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Rendering Overview

The basic rendering process for a single frame looks like:

  1. Clear screen, initialise camera matrix
  2. Fill z buffer with all visible objects.
  3. For every light:
    1. Clear alpha buffer
    2. Load alpha buffer with light intensity
    3. Mask away shadow regions with shadow geometry
    4. Render geometry with full detail (colours, textures etc.) modulated by the light intensity.

The essential point from the above is that a rendering pass is performed for every visible light, during which the alpha buffer is used to accumulate the lights intensity. Once the final intensity values for the light have been created in the alpha buffer, we render all the geometry modulated by the values in the alpha buffer.

Simple Light Attenuation

First we'll set up the foundation for the lighting – converting the above pseudo code into actual code but without the shadow generation for now.

public void render(Scene scene, GLDrawable canvas)
  GL gl = canvas.getGL();

  gl.glClearColor(0.0f, 0.0f, 0.0f, 0.0f);
             GL.GL_DEPTH_BUFFER_BIT |
  Camera activeCamera = scene.getActiveCamera();  
    // First we need to fill the z-buffer
    findVisibleObjects(scene, null);
    // For every light
    for (int lightIndex=0; lightIndex<visibleLights.size(); lightIndex++)
      Light currentLight = (Light)visibleLights.get(lightIndex);
      // Clear current alpha
      clearFramebufferAlpha(scene, currentLight, canvas);
      // Load new alpha
      writeFramebufferAlpha(currentLight, canvas);
      // Mask off shadow regions
      mergeShadowHulls(scene, currentLight, canvas);
      // Draw geometry pass
      drawGeometryPass(currentLight, canvas);
    // Emmissive / self illumination pass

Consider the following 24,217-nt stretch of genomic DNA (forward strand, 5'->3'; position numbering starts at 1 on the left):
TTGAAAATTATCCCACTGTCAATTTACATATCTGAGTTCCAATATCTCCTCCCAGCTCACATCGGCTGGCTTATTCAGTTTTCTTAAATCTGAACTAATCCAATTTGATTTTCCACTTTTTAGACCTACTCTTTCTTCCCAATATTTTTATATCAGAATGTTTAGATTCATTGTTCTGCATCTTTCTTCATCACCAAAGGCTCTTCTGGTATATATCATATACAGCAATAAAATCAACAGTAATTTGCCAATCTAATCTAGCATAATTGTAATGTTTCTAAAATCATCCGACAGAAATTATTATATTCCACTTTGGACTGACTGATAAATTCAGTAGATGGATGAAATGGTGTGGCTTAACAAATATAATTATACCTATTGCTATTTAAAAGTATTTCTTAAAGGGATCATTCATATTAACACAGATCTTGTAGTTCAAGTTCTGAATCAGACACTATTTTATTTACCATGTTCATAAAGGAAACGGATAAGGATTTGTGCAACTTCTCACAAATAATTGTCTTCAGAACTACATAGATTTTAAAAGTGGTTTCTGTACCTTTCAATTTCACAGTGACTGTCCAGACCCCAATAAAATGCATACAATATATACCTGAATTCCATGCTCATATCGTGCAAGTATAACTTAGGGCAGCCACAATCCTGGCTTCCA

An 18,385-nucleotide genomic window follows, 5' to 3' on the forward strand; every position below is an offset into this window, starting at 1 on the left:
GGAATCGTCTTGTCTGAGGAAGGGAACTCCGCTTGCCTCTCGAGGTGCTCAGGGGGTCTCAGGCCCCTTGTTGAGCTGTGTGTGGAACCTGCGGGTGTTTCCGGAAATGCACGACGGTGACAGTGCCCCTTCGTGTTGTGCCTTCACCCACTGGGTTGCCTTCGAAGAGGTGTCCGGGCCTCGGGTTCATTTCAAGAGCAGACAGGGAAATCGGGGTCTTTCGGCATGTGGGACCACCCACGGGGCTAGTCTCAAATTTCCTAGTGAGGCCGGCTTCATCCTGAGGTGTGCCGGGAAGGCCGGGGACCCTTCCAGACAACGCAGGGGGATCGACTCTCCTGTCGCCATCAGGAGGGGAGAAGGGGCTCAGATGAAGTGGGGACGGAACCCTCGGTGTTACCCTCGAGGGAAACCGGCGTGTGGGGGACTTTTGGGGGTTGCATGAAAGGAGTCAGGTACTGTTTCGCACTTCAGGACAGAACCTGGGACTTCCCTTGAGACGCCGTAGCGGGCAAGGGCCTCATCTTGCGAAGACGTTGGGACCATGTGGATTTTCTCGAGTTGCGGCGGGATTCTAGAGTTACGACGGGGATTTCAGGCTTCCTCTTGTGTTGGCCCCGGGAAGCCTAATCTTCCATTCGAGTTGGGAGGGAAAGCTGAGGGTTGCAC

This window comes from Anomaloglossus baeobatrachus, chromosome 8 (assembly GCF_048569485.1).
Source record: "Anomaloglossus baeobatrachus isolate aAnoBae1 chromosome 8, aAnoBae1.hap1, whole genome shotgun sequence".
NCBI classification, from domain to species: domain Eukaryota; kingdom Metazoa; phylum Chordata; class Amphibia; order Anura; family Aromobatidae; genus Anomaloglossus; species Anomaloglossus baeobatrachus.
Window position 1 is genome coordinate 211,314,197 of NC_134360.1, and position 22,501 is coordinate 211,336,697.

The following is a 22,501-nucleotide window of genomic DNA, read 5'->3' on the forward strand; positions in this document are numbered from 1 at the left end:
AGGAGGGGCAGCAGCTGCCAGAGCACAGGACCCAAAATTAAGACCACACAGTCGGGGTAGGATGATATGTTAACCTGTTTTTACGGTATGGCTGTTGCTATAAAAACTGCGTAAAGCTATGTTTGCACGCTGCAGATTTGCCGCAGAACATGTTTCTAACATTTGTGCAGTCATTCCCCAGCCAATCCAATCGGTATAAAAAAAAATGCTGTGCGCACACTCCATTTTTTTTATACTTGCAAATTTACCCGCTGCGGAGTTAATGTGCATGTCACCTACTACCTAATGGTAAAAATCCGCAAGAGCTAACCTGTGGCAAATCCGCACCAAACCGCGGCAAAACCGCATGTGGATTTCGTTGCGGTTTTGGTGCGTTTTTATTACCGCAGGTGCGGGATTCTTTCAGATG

// ..
    // Wireframe editor handles


Note that code here is written in Java, using the Jogl set of bindings to OpenGL. For C++ programmers you simply have to remember that primitives such as int, float, boolean etc. are always passed by value, and objects are always passed by reference. OpenGL commands and enumerations are scoped to a GL object, which leads to the slightly extended notation from the straight C style.

First we reset the GL state ready for the next frame, collect all the lights that we will need to render this frame and retrieve the currently active camera from the scene. Camera.preRender() and .postRender() are used to set the modelview and projection matrices to that needed for the view position.

Once this initialisation is complete we need to fill the z-buffer for the whole scene. Although not discussed here, this would be the perfect place to take advantage of your favourite type of spatial tree. A quad-tree or AABB-tree would make a good choice for inclusion within the scene, and would be used for all testing of objects against the view frustum. To fill the depth buffer we simply enable z-buffer reading and writing, but with colour writing disabled to leave the colour buffer untouched. This creates a perfect depth buffer for us to use and stops later stages blending pixels hidden from view. It is worth noting that by enabling colour writing an ambient lighting pass can be added here to do both jobs at the same time. From this point onwards we can disable depth writing as it no longer needs to be updated.

Now we perform a rendering pass for every light.

First the alpha buffer is cleared in preparation for its use. This is simply a full screen quad drawn without blending, depth testing or colour writing to reset the alpha channel in the framebuffer to 0f. Since we don't want to disturb the current camera matrices that have been set up, we create this quad by using the current camera position to determine the quads coordinates.

Next we need to load the lights intensity into the alpha buffer. This does not need any blending, but depth testing is enabled this time to allow lights to be restricted to illuminating only the objects beneath them. Again colour writing is left disabled since we are not ready to render any visible geometry yet. The following function is used to create the geometry for a single light:

public void renderLightAlpha(float intensity, GLDrawable canvas)